The Justice Department has reversed a longtime view that online poker and lottery wagering are illegal. With the move, states are expected to engage in a high-stakes pursuit of new gambling-related tax revenues.
Cash-strapped states betting on new online poker and lottery revenues won a major victory with a recent Department of Justice announcement that it is reversing its interpretation of the federal 1961 Wire Act, clearing the way for a potential boom in online gambling.
Until now, the Justice Department had held that the Wire Act makes even intrastate online gambling illegal. Its new interpretation, written by Justice Department attorneys in response to requests for clarification from New York and Illinois, concluded that the law instead specifically outlaws such wagering on sports, not nonsports gambling within states or even across state borders.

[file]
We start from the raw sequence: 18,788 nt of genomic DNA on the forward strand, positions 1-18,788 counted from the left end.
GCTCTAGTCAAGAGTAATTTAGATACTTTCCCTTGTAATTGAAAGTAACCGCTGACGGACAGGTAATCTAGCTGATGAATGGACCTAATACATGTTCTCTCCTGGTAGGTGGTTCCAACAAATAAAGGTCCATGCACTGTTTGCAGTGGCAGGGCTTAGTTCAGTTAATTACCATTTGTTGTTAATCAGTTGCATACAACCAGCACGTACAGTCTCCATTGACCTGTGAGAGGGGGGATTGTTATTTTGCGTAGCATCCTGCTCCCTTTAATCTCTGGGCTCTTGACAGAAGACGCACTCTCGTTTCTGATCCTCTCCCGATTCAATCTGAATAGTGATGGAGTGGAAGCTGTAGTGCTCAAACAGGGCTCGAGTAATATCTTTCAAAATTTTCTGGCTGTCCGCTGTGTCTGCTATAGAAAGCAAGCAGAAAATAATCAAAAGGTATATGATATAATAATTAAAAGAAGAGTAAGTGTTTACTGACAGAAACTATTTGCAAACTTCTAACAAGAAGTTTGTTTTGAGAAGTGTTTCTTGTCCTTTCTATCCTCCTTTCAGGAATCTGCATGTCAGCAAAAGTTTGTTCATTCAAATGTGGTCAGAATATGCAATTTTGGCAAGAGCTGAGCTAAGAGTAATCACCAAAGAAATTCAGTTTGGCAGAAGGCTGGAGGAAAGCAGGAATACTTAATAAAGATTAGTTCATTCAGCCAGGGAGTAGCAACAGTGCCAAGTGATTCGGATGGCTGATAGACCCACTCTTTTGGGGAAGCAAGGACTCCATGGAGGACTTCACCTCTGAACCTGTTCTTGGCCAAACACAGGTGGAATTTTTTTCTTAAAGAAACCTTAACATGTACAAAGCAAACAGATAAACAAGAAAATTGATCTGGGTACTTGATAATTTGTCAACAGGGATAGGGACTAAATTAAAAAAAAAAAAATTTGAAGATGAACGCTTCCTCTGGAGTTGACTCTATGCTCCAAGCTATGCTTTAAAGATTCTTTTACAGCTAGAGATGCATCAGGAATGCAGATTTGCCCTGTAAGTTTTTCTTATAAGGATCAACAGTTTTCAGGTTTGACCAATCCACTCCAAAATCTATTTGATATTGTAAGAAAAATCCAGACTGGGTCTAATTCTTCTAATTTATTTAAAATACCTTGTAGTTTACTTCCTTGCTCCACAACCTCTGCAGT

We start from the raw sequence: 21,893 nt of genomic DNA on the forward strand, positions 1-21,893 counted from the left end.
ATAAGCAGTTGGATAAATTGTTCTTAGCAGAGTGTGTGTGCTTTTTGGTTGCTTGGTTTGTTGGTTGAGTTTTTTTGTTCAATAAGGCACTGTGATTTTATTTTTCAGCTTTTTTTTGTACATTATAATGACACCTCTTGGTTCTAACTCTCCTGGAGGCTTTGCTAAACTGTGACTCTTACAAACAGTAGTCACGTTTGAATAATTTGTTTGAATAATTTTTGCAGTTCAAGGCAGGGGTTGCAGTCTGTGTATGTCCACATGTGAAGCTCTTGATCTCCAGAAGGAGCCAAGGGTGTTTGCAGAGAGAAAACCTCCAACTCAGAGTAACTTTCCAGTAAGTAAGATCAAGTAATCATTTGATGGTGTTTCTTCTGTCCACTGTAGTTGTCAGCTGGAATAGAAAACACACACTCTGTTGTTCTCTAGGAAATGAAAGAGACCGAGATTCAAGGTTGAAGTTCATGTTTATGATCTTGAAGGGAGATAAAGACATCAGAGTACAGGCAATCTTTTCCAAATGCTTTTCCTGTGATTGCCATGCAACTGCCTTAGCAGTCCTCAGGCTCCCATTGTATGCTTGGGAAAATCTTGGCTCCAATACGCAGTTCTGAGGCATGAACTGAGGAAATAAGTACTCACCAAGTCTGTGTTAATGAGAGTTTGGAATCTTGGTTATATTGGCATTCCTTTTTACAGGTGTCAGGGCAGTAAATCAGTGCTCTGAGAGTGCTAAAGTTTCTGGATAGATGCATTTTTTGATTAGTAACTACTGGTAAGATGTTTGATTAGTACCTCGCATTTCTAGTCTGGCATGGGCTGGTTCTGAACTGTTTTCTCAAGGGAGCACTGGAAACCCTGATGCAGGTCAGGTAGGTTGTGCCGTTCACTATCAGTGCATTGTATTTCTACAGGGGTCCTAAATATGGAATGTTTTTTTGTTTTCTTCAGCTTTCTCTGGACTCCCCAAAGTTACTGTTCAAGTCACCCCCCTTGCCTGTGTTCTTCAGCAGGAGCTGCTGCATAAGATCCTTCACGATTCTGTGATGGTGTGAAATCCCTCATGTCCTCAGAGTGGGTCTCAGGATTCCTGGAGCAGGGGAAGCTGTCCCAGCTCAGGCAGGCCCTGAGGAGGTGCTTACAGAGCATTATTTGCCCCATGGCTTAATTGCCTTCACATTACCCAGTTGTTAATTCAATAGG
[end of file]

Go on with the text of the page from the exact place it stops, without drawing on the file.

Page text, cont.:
"The ordinary meaning of the phrase 'sporting event or contest' does not encompass lotteries," wrote Assistant Attorney General Virginia Seitz. "Accordingly, we conclude that the proposed lotteries are not within the prohibitions of the Wire Act."
With global online gambling now worth an estimated $30 billion, and with online poker worth a potential $6 billion annually in the US, some are heralding the decision as a means for financially strapped states to leverage new revenue from legalized online gambling – and stave off at least some cuts to bureaucracies, entitlements, and public employee pension systems.
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